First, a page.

Playing bar pool there is a convention that the person who won the last game owns the table, and anyone in the bar can challenge them for the ownership of the table. The challenger pays for the rack. Winner of the game keeps ownership of the table, sets the rules for the game played, and ... next challenger up. It is a great fun game to play to get and keep ownership of the table against all comers. You can get some quite good pool games this way. You can play world class players for nothing more than the $1.00 cost of the rack -- an awesome cost, even if you lose! If you want to play with some friends, well, you'll have to beat the owner to get on the table -- get your quarter and your friend's quarters up!
In the bar environment, watch out .. sometimes there can be some funny business going on. It can help to sit back and watch what is going on before getting your quarter in the rack. Find out what is really going on with that table. The quarter isn't so much the issue as the time you spent waiting to play that table when something unreasonable is going on. When you could have walked out to go play pool at another venue instead of sitting around an hour to play and then ...
However some people think they really own a pool table because they won the last game on it.. and that no one else can play on it.
In other words, some people who are jerks who do this. To the point that the pool table in a bar is sitting idle because no one can play pool. For example, some friends who want to play pool -- with each other -- not with some jerk, and they can't. In other words, the table is not making the bar or the amusement operators any money at all because of the actions of this person. As a coin operated amusement, the person who puts money in such a device has all the right to use it as they please. If this person hassles you, tell the "owner" politely that you are going to be using the table, but that they still retain "ownership" of the table when you are done with your game. As a player who has been both sides of this, it is a polite way for two different groups of uses to get use of the pool table.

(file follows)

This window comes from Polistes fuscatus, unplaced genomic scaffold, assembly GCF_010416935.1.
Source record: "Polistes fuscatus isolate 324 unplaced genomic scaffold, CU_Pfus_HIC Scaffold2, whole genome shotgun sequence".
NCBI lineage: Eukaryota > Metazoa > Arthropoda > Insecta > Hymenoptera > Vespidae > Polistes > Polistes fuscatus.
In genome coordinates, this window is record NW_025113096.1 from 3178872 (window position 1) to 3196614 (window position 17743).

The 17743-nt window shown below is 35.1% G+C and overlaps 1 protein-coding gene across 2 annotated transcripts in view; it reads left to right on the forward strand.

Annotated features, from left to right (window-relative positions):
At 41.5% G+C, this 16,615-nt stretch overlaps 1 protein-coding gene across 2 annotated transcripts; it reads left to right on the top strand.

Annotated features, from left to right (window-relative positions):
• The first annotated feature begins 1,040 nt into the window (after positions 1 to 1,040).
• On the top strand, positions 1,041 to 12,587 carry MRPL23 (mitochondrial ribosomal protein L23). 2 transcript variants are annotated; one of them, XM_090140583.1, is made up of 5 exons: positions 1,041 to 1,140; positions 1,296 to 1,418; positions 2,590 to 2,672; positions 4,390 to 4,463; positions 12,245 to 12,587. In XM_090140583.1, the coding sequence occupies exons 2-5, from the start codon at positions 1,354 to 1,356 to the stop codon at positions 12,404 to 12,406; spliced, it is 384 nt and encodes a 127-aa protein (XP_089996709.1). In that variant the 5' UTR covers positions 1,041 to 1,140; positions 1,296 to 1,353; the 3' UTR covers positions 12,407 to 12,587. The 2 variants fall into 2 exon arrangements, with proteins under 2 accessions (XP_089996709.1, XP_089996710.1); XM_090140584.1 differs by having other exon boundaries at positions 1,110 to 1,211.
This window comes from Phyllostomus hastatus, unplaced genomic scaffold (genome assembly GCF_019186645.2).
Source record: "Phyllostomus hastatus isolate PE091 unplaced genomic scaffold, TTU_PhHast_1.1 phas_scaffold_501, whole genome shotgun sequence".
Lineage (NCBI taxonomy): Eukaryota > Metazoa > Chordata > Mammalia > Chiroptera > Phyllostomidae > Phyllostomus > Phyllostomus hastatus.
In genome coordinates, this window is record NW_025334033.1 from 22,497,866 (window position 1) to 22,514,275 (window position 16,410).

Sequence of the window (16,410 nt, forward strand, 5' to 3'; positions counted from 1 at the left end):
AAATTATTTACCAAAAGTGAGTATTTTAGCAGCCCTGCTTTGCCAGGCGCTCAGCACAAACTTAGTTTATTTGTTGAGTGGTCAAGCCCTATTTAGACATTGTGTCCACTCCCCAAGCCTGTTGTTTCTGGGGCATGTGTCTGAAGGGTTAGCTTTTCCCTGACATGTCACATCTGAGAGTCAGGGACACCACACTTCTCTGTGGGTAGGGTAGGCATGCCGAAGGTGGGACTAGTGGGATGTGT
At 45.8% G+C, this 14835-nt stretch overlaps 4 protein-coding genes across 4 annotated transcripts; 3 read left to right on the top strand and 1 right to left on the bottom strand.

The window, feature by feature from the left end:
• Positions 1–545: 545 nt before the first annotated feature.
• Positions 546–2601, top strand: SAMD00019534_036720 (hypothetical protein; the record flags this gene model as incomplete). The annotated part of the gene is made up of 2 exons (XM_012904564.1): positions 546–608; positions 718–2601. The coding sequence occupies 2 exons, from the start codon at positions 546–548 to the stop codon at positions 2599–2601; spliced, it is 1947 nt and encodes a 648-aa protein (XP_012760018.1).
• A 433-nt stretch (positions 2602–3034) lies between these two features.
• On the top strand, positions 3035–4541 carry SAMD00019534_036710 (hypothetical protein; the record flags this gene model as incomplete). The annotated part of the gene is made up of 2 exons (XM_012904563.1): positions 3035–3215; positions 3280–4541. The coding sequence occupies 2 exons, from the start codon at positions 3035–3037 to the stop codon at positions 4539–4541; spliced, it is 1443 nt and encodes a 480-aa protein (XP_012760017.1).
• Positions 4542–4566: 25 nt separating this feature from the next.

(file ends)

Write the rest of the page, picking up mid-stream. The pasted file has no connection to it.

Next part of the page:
If someone walks up to the table after you put money in it and tells you they own the table... Who knows if they really do or not, or they are just somebody trying to geta free game from you. They need to tell you AHEAD of time that they own the table. if they don't, you don't know bupkus about them. If they are insistent, have them pay you your money back, and they can have the table. If they persist, or act like jerks, or hassle you -- get a bartender or other staff. That person is trying to stop you using an amusement that you legally paid for.
Another form of bar pool scum? They put their quarter in the queue for the table, win, and then switch up the game. Change it to 9 ball from 8 ball. Require a bet to play the game. Suddenly require people to play doubles -- and you don't have a partner. These folks are real scum, they are trying to force people off a table so that they can play it themselves. As a courtesy, don't act like those people! Certainly you can ask if people want to play doubles, or ask if a challenger wants to play for a drink ... and how much exactly that is going to be! Demanding it of peeople who have been waiting an hour on their quarters to play a suddenly different game is wrong.
Pool Ball Colors:
If you are watching tournament pool on TV sometimes the balls are different colors. This is due to "old" analog TV, where the chroma levels on certain colors made them difficult to distinguish from each other. Newer digital TV doesn't have any bias towards colors, and traditional balls show up great. In particular, because of "red" chroma's effect, it is difficult to distinguish the Purple 4 ball and the Maroon 7 ball from the 8 ball. You might still see the older "TV balls" in some matches, so here are the changes:
The cue ball is often dotted so the TV viewers can see the spin put on the cue ball by draw/follow and "english".